Published: 09th November 2021
Kerala lecturer declines job after college asks her to not wear a salwar kameez. But the Education Minister stood by her
The lecturer was contacted by the Higher Education Minister Dr R Bindu, who apparently assured her all the support needed to make it work
On September 30, Riya* (Name changed to protect privacy) received an appointment letter from the IHRD College of Applied Science in Kodungallur, asking her to join the institute the next day as an English Guest lecturer. Even though this was on such short notice, she geared up to join. After all, this was much closer to home than her previous workplace. So, the next day, she tells us that she reached the institute with the necessary paperwork.
That's when she received a rude shock. "As soon as I got there, a clerk told me that 'this' is not allowed," she says. What is 'this'? A salwar kameez. Riya says that she was told that female faculty members are not permitted to wear salwar kameez, but were expected to wear saris all the time. "Apparently, the Principal is quite adamant about it. But I do not own a sari or know how to drape one," she says. Unable to accept this unwritten rule, Riya decided to not join the institute and sent a scathing mail to Kerala's Higher Education Minister Dr R Bindu about what happened.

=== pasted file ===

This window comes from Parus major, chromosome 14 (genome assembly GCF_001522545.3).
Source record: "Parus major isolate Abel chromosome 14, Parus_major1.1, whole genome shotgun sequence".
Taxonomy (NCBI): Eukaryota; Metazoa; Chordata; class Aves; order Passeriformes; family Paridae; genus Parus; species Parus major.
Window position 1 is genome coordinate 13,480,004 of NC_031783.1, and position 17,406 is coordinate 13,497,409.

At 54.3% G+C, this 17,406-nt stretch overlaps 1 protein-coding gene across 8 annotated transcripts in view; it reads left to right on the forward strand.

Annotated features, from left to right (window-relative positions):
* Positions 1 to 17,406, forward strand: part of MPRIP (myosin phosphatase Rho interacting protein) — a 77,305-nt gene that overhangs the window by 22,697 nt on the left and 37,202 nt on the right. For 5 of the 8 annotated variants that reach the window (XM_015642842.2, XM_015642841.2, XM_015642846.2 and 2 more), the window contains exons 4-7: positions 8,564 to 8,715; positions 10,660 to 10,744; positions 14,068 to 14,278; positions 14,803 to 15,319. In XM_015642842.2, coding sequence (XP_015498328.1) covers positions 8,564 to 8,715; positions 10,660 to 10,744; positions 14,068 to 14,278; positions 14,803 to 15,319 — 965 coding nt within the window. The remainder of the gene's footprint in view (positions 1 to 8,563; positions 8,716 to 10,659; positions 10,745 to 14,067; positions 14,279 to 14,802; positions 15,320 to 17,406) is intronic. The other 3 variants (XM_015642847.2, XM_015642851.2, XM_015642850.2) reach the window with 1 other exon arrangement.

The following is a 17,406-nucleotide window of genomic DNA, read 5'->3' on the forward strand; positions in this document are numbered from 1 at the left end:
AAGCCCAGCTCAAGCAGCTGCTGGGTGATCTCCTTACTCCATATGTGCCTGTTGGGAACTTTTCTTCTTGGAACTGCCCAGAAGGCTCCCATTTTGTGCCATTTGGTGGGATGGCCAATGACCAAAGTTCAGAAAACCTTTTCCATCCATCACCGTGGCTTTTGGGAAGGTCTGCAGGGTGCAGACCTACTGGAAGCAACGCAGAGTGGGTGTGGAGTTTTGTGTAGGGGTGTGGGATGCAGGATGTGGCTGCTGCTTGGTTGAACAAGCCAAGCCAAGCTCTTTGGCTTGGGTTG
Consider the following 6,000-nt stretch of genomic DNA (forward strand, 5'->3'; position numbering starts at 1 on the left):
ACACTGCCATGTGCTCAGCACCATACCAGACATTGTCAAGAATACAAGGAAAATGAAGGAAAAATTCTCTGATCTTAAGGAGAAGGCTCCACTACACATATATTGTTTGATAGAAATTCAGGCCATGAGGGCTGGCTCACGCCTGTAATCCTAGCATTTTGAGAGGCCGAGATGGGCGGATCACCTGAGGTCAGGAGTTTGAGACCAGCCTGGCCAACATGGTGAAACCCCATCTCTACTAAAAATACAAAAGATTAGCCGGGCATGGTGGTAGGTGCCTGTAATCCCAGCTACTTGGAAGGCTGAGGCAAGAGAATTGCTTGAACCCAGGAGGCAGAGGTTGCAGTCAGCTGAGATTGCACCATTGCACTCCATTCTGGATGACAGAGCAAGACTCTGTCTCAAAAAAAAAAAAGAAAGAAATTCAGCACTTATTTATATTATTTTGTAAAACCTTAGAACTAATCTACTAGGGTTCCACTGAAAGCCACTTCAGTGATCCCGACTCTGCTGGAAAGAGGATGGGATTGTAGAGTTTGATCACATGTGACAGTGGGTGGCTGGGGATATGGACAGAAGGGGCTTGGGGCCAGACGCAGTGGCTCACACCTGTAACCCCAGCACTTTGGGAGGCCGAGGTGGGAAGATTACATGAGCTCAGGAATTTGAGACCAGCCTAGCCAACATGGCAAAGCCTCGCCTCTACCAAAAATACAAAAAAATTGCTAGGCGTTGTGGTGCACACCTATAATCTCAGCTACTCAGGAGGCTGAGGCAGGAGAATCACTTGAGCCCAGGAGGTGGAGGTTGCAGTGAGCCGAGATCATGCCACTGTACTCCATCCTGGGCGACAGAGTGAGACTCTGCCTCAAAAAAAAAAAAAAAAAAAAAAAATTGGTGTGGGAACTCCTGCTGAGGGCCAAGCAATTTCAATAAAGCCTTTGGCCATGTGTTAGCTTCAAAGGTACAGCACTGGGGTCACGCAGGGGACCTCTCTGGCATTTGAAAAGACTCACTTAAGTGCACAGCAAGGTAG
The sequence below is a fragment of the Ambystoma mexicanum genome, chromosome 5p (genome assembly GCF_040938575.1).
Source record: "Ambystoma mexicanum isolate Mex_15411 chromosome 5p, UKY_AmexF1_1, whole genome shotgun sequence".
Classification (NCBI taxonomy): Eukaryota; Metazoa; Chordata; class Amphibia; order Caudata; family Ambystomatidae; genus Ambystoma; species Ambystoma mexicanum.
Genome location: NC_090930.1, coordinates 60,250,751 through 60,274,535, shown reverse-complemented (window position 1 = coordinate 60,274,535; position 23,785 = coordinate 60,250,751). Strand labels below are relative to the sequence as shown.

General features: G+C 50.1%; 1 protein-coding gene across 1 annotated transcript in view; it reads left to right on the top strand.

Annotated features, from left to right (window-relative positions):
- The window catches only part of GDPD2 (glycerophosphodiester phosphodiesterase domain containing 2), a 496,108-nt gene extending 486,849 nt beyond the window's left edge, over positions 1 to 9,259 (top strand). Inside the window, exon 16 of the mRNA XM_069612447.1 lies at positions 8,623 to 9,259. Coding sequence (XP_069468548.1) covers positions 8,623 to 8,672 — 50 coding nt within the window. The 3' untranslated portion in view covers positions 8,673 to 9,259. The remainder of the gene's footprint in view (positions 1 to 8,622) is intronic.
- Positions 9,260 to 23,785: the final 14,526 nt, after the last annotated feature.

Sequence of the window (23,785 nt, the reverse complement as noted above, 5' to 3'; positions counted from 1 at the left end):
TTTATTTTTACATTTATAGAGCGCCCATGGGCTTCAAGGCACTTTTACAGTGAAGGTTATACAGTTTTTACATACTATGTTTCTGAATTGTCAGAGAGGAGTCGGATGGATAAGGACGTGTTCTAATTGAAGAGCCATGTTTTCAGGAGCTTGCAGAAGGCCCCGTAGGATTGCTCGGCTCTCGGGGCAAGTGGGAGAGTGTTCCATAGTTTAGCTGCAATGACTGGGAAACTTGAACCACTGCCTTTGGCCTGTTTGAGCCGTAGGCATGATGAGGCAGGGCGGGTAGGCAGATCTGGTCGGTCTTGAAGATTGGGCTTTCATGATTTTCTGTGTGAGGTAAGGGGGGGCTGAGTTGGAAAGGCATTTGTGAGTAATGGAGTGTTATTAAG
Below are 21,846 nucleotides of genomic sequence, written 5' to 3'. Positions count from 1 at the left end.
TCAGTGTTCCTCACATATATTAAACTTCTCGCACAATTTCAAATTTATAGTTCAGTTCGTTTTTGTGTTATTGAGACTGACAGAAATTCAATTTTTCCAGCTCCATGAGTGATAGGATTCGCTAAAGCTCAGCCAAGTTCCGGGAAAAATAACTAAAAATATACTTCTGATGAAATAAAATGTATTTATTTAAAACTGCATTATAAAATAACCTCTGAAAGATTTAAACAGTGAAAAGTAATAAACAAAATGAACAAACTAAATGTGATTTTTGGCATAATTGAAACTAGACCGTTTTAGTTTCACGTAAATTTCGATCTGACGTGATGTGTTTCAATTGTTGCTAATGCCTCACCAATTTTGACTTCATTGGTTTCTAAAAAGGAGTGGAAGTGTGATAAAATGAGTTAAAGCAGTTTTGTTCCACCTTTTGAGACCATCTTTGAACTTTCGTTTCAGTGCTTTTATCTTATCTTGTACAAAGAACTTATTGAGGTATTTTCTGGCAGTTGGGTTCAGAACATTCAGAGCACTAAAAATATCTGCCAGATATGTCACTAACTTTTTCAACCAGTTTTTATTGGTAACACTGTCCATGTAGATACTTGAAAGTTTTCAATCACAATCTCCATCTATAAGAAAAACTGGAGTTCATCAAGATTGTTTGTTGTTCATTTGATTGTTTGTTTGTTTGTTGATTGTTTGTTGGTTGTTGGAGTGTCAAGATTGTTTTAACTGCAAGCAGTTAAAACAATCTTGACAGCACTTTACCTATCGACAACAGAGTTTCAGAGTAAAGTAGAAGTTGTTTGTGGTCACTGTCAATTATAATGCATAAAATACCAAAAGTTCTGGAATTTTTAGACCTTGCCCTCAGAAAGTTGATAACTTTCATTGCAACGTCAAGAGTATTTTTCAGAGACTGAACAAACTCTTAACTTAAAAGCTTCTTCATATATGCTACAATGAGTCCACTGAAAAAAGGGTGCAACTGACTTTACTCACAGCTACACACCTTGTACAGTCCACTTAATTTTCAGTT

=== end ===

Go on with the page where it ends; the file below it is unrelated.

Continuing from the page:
However, a little over a month later, she found some respite when Dr R Bindu assured her of her support. "On the day of the incident, I wrote an email to the minister, explaining the situation," says Riya, sharing a copy of the email with EdexLive. In it, she says that the men who teach in the college do not have any dress code. "The minister called me on Monday (November 8) and asked me not to worry. She also told me that during her career as an academic, she had worn a salwar kameez to her college multiple times," she says.
Now, what does the law say here? A notification by the Government of Kerala issued on May 9, 2014 says that female faculty members are permitted to wear a salwar kameez, while teaching. The notification also bans individuals and institutions from discriminating against female teachers, based on their clothes. "The Minister told me that the government will re-issue the circular, if necessary," says Riya, who says that she did not have to follow any such rules in her previous workplace, which was also an institute under the Government of Kerala.
While she had quit that job to join her new workplace, Riya is currently unemployed.